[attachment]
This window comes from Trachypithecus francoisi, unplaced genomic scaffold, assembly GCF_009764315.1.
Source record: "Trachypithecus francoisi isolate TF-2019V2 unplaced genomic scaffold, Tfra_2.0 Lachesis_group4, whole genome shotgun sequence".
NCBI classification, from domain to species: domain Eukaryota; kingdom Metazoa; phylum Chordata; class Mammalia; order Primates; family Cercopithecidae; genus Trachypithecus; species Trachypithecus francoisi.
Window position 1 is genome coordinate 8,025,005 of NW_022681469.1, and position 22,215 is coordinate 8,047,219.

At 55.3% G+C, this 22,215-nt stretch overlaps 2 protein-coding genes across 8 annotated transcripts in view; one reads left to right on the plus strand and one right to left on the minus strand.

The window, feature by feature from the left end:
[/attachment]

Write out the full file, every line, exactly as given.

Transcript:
This window comes from Trachypithecus francoisi, unplaced genomic scaffold, assembly GCF_009764315.1.
Source record: "Trachypithecus francoisi isolate TF-2019V2 unplaced genomic scaffold, Tfra_2.0 Lachesis_group4, whole genome shotgun sequence".
NCBI classification, from domain to species: domain Eukaryota; kingdom Metazoa; phylum Chordata; class Mammalia; order Primates; family Cercopithecidae; genus Trachypithecus; species Trachypithecus francoisi.
Window position 1 is genome coordinate 8,025,005 of NW_022681469.1, and position 22,215 is coordinate 8,047,219.

At 55.3% G+C, this 22,215-nt stretch overlaps 2 protein-coding genes across 8 annotated transcripts in view; one reads left to right on the plus strand and one right to left on the minus strand.

The window, feature by feature from the left end: